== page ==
When Mongolian people first meet me and learn about my mix (Mexican-Mongolian), most want to know how I see Mongolia, where my opinions lie, essentially if I love Mongolia or not. On their side, it’s probably to gauge whether I’m ‘still’ one of them, and to measure how far our relationship will go. I can see Mongolians from all walks of life trying to figure me out, to size me up. Some from good spirited curiosity, and others with distrust. Both ways are fine; both give me something to think about and I’m grateful for this ‘quizzing’ process, but I’d be lying if I said it didn’t tire me out sometimes. Ironically, the only time my mix didn’t perplex anyone was when I was in the country, in хөдөө. The country folk were just happy to have me there, to have me help out around the house and give them something to laugh about. Precious? Isn’t it? It is. That’s why I love that I ever chose to visit Mongolia. I got to experience that irony firsthand. City folk, well, we tend to overthink things.
To be honest, I do have my complaints about what I know of some facets of Mongolian society. I say ‘know’ not because it is a universal fact, but because it is merely my experience. For example, seeing any Mongolian man really very drunk makes me uneasy. My heart begins to beat fast. My chest begins to feel heavy. My breath gets stuck in my throat. I heave sometimes. I lose my own balance. It’s just my phobia, don’t judge me for it, dear reader. Another thing that really throws me off balance are confrontations directed in Mongolian. Something about the sharpness of the words just makes my heart sink. If I find myself in any situation like that, in Mongolian, my first instinct is to disappear, to flee. I’ve learned to manage it better with age (thank God), so now when I want to flee it’s less about fear, and more about just not finding myself around that kind of blunt and brute energy thatI am sure is present in every culture. (I try to be impartial, you see).I was introduced to unpleasant things through this lens- I get that. This is why I have a special sort of emotion for my Mongolian heritage. It’s not a perfect one, it’s not necessarily the most peaceful one within my mind, but it is raw, it is real, and it is personal, and there’s peace in that.
I have nice things to say, too, though, and I mean them. ‘Mishell, what does it mean to be Mongolian?’ someone asked me before. I’ll attempt to answer this here:
To start off, I don’t know how to translate ‘шар’. But ‘шар’, the kind that wills you to move forward, not the kind that makes you resent others, is a trait that I’ve always found distinctly Mongolian in my life. I need that fire to keep me going.
* A fearlessness to jump into the big abyss because the Mongolian can handle any challenge. Maybe I got this understanding from watching my mother jump into situations without a guarantee, like going to Mexico by herself and making a life of her own and learning Spanish from a pocket dictionary, and making it. By making it I don’t just mean surviving either. I mean, to actually find joy in the situation.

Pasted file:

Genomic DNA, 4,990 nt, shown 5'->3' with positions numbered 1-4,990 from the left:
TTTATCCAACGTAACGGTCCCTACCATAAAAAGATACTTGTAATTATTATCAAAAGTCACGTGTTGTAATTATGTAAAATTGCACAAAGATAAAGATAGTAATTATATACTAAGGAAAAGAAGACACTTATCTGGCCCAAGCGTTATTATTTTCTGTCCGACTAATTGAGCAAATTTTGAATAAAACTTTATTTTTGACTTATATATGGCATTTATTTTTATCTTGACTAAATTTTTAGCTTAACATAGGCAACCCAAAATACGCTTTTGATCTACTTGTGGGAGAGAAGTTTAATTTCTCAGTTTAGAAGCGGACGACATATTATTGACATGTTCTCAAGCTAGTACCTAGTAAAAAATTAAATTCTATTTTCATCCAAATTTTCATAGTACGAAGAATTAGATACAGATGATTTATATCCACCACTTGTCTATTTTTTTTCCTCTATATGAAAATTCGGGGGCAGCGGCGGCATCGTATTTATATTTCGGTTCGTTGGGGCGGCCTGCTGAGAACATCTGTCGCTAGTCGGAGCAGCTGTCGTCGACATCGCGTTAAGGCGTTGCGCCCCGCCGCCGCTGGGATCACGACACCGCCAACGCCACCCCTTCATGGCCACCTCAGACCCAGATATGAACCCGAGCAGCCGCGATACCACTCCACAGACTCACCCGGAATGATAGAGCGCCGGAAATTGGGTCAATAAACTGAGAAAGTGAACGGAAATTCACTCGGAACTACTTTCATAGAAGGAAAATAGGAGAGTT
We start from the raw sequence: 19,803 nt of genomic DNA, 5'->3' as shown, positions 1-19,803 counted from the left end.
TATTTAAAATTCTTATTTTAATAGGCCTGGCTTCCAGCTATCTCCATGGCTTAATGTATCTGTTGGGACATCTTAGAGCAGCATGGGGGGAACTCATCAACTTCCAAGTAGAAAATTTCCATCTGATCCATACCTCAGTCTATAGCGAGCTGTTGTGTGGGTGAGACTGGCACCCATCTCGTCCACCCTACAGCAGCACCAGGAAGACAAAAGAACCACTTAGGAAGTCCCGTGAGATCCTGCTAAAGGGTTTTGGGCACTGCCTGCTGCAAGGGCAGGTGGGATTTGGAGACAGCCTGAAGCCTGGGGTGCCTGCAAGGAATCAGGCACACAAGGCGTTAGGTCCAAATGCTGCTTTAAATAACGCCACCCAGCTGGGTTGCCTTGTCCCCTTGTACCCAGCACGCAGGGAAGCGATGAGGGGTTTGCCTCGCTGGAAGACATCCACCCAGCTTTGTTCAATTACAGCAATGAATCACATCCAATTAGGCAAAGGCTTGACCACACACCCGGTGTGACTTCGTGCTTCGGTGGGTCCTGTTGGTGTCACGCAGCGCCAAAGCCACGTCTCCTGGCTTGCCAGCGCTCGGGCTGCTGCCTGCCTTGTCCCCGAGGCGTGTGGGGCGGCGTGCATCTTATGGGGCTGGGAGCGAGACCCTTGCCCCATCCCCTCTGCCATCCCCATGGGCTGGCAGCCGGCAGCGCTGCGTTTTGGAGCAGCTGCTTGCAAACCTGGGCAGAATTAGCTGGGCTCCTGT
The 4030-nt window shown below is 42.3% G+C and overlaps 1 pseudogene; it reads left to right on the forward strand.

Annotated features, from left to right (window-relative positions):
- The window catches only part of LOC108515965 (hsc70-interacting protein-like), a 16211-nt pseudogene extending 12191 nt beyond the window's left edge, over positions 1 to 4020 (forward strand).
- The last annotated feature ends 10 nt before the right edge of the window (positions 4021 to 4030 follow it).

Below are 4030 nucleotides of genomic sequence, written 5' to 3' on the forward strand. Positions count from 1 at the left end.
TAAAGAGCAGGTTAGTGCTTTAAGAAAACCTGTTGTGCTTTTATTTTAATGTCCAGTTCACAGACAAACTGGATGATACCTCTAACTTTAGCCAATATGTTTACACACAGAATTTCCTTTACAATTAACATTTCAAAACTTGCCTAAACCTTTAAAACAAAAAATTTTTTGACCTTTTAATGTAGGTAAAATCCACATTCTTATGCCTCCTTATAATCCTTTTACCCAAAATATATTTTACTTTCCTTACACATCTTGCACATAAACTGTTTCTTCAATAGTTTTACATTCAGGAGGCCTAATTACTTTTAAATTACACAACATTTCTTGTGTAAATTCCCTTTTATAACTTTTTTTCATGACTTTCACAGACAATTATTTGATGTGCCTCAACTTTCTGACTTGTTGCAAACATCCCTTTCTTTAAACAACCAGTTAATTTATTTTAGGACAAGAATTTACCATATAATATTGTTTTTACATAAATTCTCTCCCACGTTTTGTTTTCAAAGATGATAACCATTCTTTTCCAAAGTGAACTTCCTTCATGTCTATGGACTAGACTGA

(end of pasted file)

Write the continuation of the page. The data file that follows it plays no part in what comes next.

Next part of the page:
You see, my mother was never Mongolian to me just because of her blood, or her language. Her Mongolian-ness cannot be measured by whether she wears a ‘дээл’ or celebrates her national holidays with vigour or whether she knows her history by heart, though I admit those are important. Identity and culture have always been an invisible thing to me. Her Mongolian-ness was always something to do with her ‘drive’ and how those affected her actions.
* ‘Ядаад байх юу байсан юм?’ It’s a phrase I’ve heard most of my life thanks to my mother. I guess I could roughly interpret its meaning to be ‘what could be so difficult about it?’/’there’s nothing to it’ in a yeah-can-do attitude. Its Spanish equivalent for me is ‘si se puede’ (it’s possible, doable) but the two phrases are vastly different in their approach- at least to me. The former challenges, the latter reassures. One is hard, one is soft. When my mom went to Mexico, she probably thought to herself ‘за ядаад байх юу байсан юм?’ despite her doubts and despite her fears. When we decided to move to the USA and we needed papers, she probably thought ‘ядаад байх юу байсан юм?’ despite the obstacles. I’ve heard this phrase over and over again, through the hard times, and through jokes. ‘Ээж нээх онгироо шдээ’, I tease her. And she laughs boisterously, freely. ‘Гэхдээ зүгээр ээ, би ээжийгээ дуурайсан бас нэг онгироо юм байгаа’ I say. And I don’t mean it in a bad way. I like the word. I mean ‘онгироо‘ in the best way, because I have seen how being too ‘онгироо‘ can bury us, but not being ‘онгироо‘ enough can weaken. Being the right amount of ‘онгироо‘ can be healthy; it can help us build confidence, and help us overcome obstacles.
I see this within myself now. I am far away, and I have to do this and that. I have to overcome this and that within myself and outside of myself. I am way in over my head sometimes. I go a little crazy and then wind down and remember in the end: Ядаад байх юм алга, and I do not want the world to defeat me just because it knows my weakness. This is when the ‘шар’ kicks in: I will not be defeated from within by my demons. My ‘онгироо‘ fearlessness helps me get through day to day with some level of confidence in that life will be okay, GREAT, even. And these kinds of realisations can only be approached with blunt and brute force to have any meaning at all.
There’s a million ways I could answer the question ‘Mishell, what does it mean to be Mongolian?’ I can only speak for myself, and this is my answer for now: to be Mongolian means to be headstrong, determined, and able